Crafting has been expanded dramatically with over 200 new items and over 70 tools available to construct out of the mass of 2 or 3 item combinations. To get a head start you can search for a guide online, but crafting notes are also scattered around and will be added to your journal as you play. Finding need for the various items may prove more difficult and the ever limited inventory and storage space will always pose the challenge of whether a teddy bear is more useful than a spring. I hope the teddy bear is though, somehow.
Strength, speed and intellect make a return and the interface directions when undertaking these are clearer than before and, particularly in regard to the boxing, more challenging. Strength is always an obviously useful investment as it significantly increases the amount of damage you can take but so far the others have not been so clear in advantage. Previously intellect was necessary for crafting the best items so it is likely the same in this case, and speed increased movement speed, though didn’t seem as noticeable here. All in all, the mechanics play out well, departing logically from The Escapists where appropriate and retaining the prime features to ensure a challenging experience.
Trying to describe the look of the Escapists is one of the most fun tasks ever. 8 bit is definitely the buzz word and its look takes me back to the days of the Gameboy Colour. Despite this, there seems more detail, colour and animation than there ever was, meaning is more a homage, an expansion of space, scope and ability with the style. There are several games pitching for a similar visual experience currently; a top down, but not quite bird’s eye view of the environment, against which you move and interact, much like the Zelda and Pokémon games of yesteryear. Quest of Dungeons offered a similar look and, again, did so very successfully. We seem to be in a renaissance of 8 bit, with some developers really able to express themselves in the format, offering simple looks and complex systems. Team 17 have to be applauded for their success in achieving exactly that.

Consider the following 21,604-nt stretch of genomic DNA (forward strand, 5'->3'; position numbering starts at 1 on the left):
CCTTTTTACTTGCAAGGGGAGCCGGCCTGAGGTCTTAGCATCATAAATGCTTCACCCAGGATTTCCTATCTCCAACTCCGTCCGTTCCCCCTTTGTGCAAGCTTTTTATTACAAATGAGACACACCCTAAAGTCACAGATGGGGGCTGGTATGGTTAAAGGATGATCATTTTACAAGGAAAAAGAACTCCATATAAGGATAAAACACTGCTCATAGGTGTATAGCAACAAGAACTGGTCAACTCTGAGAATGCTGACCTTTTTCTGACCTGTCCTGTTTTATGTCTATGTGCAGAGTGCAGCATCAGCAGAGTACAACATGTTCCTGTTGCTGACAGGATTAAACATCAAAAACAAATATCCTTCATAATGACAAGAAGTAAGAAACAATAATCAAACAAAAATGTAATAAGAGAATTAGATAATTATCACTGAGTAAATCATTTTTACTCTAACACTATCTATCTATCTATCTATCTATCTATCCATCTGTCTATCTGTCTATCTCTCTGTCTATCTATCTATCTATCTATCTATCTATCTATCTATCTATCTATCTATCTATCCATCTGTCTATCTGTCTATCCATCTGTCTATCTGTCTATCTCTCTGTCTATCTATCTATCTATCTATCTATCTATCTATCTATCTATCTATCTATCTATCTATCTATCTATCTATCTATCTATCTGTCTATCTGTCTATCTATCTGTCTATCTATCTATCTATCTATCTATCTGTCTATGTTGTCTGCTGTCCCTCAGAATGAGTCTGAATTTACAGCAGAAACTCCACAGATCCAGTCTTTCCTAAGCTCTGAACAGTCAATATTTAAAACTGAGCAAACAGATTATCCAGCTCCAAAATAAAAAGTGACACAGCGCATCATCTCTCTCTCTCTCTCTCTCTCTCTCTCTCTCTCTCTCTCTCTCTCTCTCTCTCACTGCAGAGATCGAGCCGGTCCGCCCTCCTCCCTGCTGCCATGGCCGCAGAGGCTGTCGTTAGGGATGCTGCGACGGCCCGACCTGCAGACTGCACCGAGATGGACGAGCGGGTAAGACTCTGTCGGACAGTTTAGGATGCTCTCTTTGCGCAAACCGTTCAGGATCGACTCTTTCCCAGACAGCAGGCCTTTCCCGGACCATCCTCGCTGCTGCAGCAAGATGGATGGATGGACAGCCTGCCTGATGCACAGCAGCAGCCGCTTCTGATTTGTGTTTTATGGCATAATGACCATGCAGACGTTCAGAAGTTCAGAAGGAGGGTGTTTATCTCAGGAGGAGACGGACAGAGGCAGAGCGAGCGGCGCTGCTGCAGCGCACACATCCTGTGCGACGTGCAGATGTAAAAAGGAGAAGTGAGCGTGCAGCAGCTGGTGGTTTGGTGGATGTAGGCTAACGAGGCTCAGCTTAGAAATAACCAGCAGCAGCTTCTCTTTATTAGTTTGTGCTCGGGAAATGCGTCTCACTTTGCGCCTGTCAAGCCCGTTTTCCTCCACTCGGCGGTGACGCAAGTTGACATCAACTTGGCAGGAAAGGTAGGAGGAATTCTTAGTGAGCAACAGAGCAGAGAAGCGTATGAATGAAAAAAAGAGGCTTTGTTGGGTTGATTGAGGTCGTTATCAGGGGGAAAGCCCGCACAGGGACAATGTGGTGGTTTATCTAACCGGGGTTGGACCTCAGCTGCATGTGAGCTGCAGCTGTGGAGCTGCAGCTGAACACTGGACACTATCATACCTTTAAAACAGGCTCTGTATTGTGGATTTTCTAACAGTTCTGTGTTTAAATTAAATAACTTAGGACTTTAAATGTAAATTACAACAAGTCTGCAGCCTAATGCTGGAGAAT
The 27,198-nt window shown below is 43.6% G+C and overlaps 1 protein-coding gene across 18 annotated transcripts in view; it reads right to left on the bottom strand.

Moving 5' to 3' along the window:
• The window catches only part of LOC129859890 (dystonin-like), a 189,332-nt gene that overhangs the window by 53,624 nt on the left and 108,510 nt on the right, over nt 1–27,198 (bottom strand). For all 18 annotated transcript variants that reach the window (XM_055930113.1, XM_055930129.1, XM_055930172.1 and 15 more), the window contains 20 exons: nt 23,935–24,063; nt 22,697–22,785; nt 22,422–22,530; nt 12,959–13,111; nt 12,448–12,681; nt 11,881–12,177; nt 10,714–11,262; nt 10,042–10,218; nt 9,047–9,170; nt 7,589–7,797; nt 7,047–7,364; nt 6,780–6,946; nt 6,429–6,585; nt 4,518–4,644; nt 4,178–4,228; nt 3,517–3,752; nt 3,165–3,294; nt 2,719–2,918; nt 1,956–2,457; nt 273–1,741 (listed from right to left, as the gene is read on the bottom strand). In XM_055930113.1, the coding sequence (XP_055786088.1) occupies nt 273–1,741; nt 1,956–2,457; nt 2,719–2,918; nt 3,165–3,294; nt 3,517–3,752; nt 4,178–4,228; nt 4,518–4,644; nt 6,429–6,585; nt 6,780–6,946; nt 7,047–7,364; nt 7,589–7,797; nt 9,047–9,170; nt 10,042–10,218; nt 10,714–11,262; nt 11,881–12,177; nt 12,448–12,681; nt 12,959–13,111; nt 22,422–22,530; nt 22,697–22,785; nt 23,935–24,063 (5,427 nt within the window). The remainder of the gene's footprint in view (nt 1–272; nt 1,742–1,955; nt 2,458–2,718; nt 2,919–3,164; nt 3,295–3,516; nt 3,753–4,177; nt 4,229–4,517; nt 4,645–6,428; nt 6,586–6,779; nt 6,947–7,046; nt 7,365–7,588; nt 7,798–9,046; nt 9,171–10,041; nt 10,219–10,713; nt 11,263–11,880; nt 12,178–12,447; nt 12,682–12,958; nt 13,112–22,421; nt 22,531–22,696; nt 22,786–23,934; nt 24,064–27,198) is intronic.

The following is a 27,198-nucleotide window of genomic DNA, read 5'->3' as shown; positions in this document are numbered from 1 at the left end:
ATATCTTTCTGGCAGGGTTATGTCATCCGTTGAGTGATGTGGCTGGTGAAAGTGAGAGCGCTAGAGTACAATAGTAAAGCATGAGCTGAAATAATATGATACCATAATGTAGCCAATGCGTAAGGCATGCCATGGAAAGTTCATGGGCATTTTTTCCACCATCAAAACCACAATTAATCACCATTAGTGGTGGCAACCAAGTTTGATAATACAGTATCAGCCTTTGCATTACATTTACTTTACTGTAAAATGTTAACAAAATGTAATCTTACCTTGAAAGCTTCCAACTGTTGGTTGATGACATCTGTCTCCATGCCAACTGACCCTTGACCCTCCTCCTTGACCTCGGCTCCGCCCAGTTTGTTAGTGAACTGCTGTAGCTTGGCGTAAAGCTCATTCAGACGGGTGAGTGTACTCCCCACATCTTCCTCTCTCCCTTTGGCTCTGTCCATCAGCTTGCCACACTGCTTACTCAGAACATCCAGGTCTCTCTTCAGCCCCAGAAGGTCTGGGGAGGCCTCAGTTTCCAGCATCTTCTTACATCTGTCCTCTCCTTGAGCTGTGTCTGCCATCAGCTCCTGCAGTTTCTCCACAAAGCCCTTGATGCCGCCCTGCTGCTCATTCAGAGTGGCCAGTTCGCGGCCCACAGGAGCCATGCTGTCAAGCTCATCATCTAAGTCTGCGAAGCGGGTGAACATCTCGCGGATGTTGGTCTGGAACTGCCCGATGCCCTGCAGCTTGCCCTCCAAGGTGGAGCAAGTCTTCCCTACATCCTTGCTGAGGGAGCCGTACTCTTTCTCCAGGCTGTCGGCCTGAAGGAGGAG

Two further graphical features I feel deserve extra merit. One is the 8 bit comic style cutscenes and text descriptors, the other is the character speech which has expanded massively on the previous offering. Whilst they might be fleeting at times when you do catch a character in a quiet moment talking to themselves about their situation, you appreciate the extra depth where otherwise there might have been nothing. It’s a welcome addition and jars well with Rick’s tough team talks.
Again, one of the captivating features from The Escapists was undoubtedly it’s soundtrack, blending the in-game routine with fitting soundscapes. It is particularly in regard to sound that The Escapists and now The Escapists: Walking Dead, rise above other 8 bit offerings. The mix of 8 bit and rich sounds provides a tense backing to the action, unique to the game but with influence running through from the TV series. The music always feels fresh as you play and compliments perfectly.
At a price point of £14.99 The Escapists Walking Dead is one of the pricier indie titles but as a mix of crafting, narrative, action and exploring there is a good mix that offers significant bang for buck. Whilst the game might appear on the shorter side, it has depth for those who go looking for it.